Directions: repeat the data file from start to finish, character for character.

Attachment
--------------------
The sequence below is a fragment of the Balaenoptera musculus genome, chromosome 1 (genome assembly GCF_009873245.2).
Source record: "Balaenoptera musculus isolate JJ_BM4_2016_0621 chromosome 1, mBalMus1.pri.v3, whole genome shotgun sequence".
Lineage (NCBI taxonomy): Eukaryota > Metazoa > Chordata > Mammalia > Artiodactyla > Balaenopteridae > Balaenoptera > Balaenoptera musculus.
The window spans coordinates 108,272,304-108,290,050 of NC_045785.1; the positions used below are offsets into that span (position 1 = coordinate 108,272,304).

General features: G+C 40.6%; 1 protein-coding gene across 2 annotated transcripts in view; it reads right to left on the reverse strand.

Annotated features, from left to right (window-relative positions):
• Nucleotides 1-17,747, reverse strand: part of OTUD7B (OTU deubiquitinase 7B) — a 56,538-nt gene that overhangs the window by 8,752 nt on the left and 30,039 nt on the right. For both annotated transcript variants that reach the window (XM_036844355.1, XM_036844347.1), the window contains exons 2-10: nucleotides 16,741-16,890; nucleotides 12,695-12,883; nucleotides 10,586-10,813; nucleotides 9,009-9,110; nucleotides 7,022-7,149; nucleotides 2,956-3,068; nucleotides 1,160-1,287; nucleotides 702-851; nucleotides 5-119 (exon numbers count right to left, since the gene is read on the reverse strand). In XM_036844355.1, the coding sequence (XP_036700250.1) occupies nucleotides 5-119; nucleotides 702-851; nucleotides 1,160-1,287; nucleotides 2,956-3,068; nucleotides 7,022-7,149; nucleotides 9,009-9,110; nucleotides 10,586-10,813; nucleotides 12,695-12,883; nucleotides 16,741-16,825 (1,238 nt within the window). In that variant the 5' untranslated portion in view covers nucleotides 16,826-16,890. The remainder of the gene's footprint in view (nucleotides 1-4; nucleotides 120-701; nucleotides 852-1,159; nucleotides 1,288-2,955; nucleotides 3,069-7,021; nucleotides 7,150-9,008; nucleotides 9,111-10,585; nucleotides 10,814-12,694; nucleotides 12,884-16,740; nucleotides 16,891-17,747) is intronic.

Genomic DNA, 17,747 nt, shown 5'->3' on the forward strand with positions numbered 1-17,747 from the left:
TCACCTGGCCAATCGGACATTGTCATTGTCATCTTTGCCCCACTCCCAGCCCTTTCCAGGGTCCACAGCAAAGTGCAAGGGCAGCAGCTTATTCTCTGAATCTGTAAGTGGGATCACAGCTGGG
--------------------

The sequence below is a fragment of the Balaenoptera musculus genome, chromosome 1 (genome assembly GCF_009873245.2).
Source record: "Balaenoptera musculus isolate JJ_BM4_2016_0621 chromosome 1, mBalMus1.pri.v3, whole genome shotgun sequence".
Lineage (NCBI taxonomy): Eukaryota > Metazoa > Chordata > Mammalia > Artiodactyla > Balaenopteridae > Balaenoptera > Balaenoptera musculus.
The window spans coordinates 108,272,304-108,290,050 of NC_045785.1; the positions used below are offsets into that span (position 1 = coordinate 108,272,304).

General features: G+C 40.6%; 1 protein-coding gene across 2 annotated transcripts in view; it reads right to left on the reverse strand.

Annotated features, from left to right (window-relative positions):
• Nucleotides 1-17,747, reverse strand: part of OTUD7B (OTU deubiquitinase 7B) — a 56,538-nt gene that overhangs the window by 8,752 nt on the left and 30,039 nt on the right. For both annotated transcript variants that reach the window (XM_036844355.1, XM_036844347.1), the window contains exons 2-10: nucleotides 16,741-16,890; nucleotides 12,695-12,883; nucleotides 10,586-10,813; nucleotides 9,009-9,110; nucleotides 7,022-7,149; nucleotides 2,956-3,068; nucleotides 1,160-1,287; nucleotides 702-851; nucleotides 5-119 (exon numbers count right to left, since the gene is read on the reverse strand). In XM_036844355.1, the coding sequence (XP_036700250.1) occupies nucleotides 5-119; nucleotides 702-851; nucleotides 1,160-1,287; nucleotides 2,956-3,068; nucleotides 7,022-7,149; nucleotides 9,009-9,110; nucleotides 10,586-10,813; nucleotides 12,695-12,883; nucleotides 16,741-16,825 (1,238 nt within the window). In that variant the 5' untranslated portion in view covers nucleotides 16,826-16,890. The remainder of the gene's footprint in view (nucleotides 1-4; nucleotides 120-701; nucleotides 852-1,159; nucleotides 1,288-2,955; nucleotides 3,069-7,021; nucleotides 7,150-9,008; nucleotides 9,111-10,585; nucleotides 10,814-12,694; nucleotides 12,884-16,740; nucleotides 16,891-17,747) is intronic.

Genomic DNA, 17,747 nt, shown 5'->3' on the forward strand with positions numbered 1-17,747 from the left:
TCACCTGGCCAATCGGACATTGTCATTGTCATCTTTGCCCCACTCCCAGCCCTTTCCAGGGTCCACAGCAAAGTGCAAGGGCAGCAGCTTATTCTCTGAATCTGTAAGTGGGATCACAGCTGGG